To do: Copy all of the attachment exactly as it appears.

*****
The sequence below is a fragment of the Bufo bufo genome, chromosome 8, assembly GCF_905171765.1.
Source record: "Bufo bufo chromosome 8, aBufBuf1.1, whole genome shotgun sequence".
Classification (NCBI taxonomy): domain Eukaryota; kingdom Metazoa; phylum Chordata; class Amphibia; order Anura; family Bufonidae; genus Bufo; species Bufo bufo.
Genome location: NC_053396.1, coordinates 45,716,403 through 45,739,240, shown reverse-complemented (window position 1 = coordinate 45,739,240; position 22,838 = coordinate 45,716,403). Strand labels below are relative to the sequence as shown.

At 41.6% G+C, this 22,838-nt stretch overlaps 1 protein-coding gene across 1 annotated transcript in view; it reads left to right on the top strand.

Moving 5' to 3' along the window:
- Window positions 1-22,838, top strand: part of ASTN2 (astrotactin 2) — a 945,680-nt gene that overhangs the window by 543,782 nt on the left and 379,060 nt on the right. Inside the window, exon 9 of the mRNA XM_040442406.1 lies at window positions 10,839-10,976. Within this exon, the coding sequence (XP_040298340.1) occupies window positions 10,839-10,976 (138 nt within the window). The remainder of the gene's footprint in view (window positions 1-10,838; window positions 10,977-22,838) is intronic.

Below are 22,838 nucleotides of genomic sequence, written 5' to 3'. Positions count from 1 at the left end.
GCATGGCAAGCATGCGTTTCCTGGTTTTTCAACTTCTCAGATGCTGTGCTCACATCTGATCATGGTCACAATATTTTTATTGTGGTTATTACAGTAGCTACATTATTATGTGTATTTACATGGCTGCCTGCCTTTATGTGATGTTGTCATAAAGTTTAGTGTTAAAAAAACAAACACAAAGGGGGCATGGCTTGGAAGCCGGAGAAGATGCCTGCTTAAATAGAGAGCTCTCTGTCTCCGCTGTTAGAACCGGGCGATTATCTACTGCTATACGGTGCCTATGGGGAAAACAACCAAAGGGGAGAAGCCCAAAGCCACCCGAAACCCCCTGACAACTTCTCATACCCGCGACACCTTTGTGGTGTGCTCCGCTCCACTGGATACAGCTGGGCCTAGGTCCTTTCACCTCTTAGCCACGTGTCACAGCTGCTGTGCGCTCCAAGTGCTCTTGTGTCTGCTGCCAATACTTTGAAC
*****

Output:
The sequence below is a fragment of the Bufo bufo genome, chromosome 8, assembly GCF_905171765.1.
Source record: "Bufo bufo chromosome 8, aBufBuf1.1, whole genome shotgun sequence".
Classification (NCBI taxonomy): domain Eukaryota; kingdom Metazoa; phylum Chordata; class Amphibia; order Anura; family Bufonidae; genus Bufo; species Bufo bufo.
Genome location: NC_053396.1, coordinates 45,716,403 through 45,739,240, shown reverse-complemented (window position 1 = coordinate 45,739,240; position 22,838 = coordinate 45,716,403). Strand labels below are relative to the sequence as shown.

At 41.6% G+C, this 22,838-nt stretch overlaps 1 protein-coding gene across 1 annotated transcript in view; it reads left to right on the top strand.

Moving 5' to 3' along the window:
- Window positions 1-22,838, top strand: part of ASTN2 (astrotactin 2) — a 945,680-nt gene that overhangs the window by 543,782 nt on the left and 379,060 nt on the right. Inside the window, exon 9 of the mRNA XM_040442406.1 lies at window positions 10,839-10,976. Within this exon, the coding sequence (XP_040298340.1) occupies window positions 10,839-10,976 (138 nt within the window). The remainder of the gene's footprint in view (window positions 1-10,838; window positions 10,977-22,838) is intronic.

Below are 22,838 nucleotides of genomic sequence, written 5' to 3'. Positions count from 1 at the left end.
GCATGGCAAGCATGCGTTTCCTGGTTTTTCAACTTCTCAGATGCTGTGCTCACATCTGATCATGGTCACAATATTTTTATTGTGGTTATTACAGTAGCTACATTATTATGTGTATTTACATGGCTGCCTGCCTTTATGTGATGTTGTCATAAAGTTTAGTGTTAAAAAAACAAACACAAAGGGGGCATGGCTTGGAAGCCGGAGAAGATGCCTGCTTAAATAGAGAGCTCTCTGTCTCCGCTGTTAGAACCGGGCGATTATCTACTGCTATACGGTGCCTATGGGGAAAACAACCAAAGGGGAGAAGCCCAAAGCCACCCGAAACCCCCTGACAACTTCTCATACCCGCGACACCTTTGTGGTGTGCTCCGCTCCACTGGATACAGCTGGGCCTAGGTCCTTTCACCTCTTAGCCACGTGTCACAGCTGCTGTGCGCTCCAAGTGCTCTTGTGTCTGCTGCCAATACTTTGAAC